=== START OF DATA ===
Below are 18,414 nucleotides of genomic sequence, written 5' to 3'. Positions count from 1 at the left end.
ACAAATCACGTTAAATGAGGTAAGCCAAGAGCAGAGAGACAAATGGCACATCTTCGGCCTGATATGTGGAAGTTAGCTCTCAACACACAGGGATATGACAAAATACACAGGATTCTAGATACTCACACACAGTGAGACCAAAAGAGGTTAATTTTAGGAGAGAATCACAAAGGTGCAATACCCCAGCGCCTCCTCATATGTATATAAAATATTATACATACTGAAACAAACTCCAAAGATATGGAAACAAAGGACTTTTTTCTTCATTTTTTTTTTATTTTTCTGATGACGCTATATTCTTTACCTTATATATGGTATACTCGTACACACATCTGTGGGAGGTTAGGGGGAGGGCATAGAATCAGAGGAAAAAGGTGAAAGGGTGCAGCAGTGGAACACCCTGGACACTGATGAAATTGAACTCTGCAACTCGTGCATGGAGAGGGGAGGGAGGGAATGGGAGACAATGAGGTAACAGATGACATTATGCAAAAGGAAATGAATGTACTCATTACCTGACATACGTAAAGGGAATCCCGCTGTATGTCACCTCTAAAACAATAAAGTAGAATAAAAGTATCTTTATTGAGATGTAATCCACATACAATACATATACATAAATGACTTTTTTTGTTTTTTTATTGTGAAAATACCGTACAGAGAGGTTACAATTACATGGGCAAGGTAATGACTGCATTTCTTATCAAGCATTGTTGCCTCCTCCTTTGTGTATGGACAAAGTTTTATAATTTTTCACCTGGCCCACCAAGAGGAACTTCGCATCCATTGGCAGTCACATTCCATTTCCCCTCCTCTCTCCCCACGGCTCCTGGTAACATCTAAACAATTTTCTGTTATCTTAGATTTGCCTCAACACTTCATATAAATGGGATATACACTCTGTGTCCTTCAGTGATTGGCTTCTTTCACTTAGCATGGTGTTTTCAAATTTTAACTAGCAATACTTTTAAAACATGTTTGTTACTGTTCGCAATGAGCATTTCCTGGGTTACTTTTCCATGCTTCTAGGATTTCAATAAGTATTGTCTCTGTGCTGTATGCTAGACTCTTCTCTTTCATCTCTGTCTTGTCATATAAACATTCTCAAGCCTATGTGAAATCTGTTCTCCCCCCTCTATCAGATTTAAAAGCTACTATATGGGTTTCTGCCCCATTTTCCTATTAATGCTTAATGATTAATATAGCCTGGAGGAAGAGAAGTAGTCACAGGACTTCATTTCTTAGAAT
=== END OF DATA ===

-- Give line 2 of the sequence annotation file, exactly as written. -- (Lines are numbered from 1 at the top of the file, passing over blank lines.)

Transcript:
ACAAATCACGTTAAATGAGGTAAGCCAAGAGCAGAGAGACAAATGGCACATCTTCGGCCTGATATGTGGAAGTTAGCTCTCAACACACAGGGATATGACAAAATACACAGGATTCTAGATACTCACACACAGTGAGACCAAAAGAGGTTAATTTTAGGAGAGAATCACAAAGGTGCAATACCCCAGCGCCTCCTCATATGTATATAAAATATTATACATACTGAAACAAACTCCAAAGATATGGAAACAAAGGACTTTTTTCTTCATTTTTTTTTTATTTTTCTGATGACGCTATATTCTTTACCTTATATATGGTATACTCGTACACACATCTGTGGGAGGTTAGGGGGAGGGCATAGAATCAGAGGAAAAAGGTGAAAGGGTGCAGCAGTGGAACACCCTGGACACTGATGAAATTGAACTCTGCAACTCGTGCATGGAGAGGGGAGGGAGGGAATGGGAGACAATGAGGTAACAGATGACATTATGCAAAAGGAAATGAATGTACTCATTACCTGACATACGTAAAGGGAATCCCGCTGTATGTCACCTCTAAAACAATAAAGTAGAATAAAAGTATCTTTATTGAGATGTAATCCACATACAATACATATACATAAATGACTTTTTTTGTTTTTTTATTGTGAAAATACCGTACAGAGAGGTTACAATTACATGGGCAAGGTAATGACTGCATTTCTTATCAAGCATTGTTGCCTCCTCCTTTGTGTATGGACAAAGTTTTATAATTTTTCACCTGGCCCACCAAGAGGAACTTCGCATCCATTGGCAGTCACATTCCATTTCCCCTCCTCTCTCCCCACGGCTCCTGGTAACATCTAAACAATTTTCTGTTATCTTAGATTTGCCTCAACACTTCATATAAATGGGATATACACTCTGTGTCCTTCAGTGATTGGCTTCTTTCACTTAGCATGGTGTTTTCAAATTTTAACTAGCAATACTTTTAAAACATGTTTGTTACTGTTCGCAATGAGCATTTCCTGGGTTACTTTTCCATGCTTCTAGGATTTCAATAAGTATTGTCTCTGTGCTGTATGCTAGACTCTTCTCTTTCATCTCTGTCTTGTCATATAAACATTCTCAAGCCTATGTGAAATCTGTTCTCCCCCCTCTATCAGATTTAAAAGCTACTATATGGGTTTCTGCCCCATTTTCCTATTAATGCTTAATGATTAATATAGCCTGGAGGAAGAGAAGTAGTCACAGGACTTCATTTCTTAGAAT